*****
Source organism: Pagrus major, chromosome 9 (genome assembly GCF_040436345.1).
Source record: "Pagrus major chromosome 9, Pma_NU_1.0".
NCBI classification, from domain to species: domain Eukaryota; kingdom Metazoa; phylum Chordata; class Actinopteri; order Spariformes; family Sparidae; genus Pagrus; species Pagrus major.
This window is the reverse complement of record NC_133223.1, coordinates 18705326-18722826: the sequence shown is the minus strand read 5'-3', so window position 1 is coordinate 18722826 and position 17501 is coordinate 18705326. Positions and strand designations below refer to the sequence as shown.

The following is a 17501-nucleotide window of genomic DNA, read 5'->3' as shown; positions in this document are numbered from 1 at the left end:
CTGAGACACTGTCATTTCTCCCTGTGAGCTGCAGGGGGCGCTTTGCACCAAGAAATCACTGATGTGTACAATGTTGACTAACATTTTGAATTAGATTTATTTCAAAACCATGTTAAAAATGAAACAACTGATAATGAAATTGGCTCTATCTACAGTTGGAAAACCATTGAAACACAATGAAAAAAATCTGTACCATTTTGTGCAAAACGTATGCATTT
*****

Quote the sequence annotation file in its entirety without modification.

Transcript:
Source organism: Pagrus major, chromosome 9 (genome assembly GCF_040436345.1).
Source record: "Pagrus major chromosome 9, Pma_NU_1.0".
NCBI classification, from domain to species: domain Eukaryota; kingdom Metazoa; phylum Chordata; class Actinopteri; order Spariformes; family Sparidae; genus Pagrus; species Pagrus major.
This window is the reverse complement of record NC_133223.1, coordinates 18705326-18722826: the sequence shown is the minus strand read 5'-3', so window position 1 is coordinate 18722826 and position 17501 is coordinate 18705326. Positions and strand designations below refer to the sequence as shown.

The following is a 17501-nucleotide window of genomic DNA, read 5'->3' as shown; positions in this document are numbered from 1 at the left end:
CTGAGACACTGTCATTTCTCCCTGTGAGCTGCAGGGGGCGCTTTGCACCAAGAAATCACTGATGTGTACAATGTTGACTAACATTTTGAATTAGATTTATTTCAAAACCATGTTAAAAATGAAACAACTGATAATGAAATTGGCTCTATCTACAGTTGGAAAACCATTGAAACACAATGAAAAAAATCTGTACCATTTTGTGCAAAACGTATGCATTT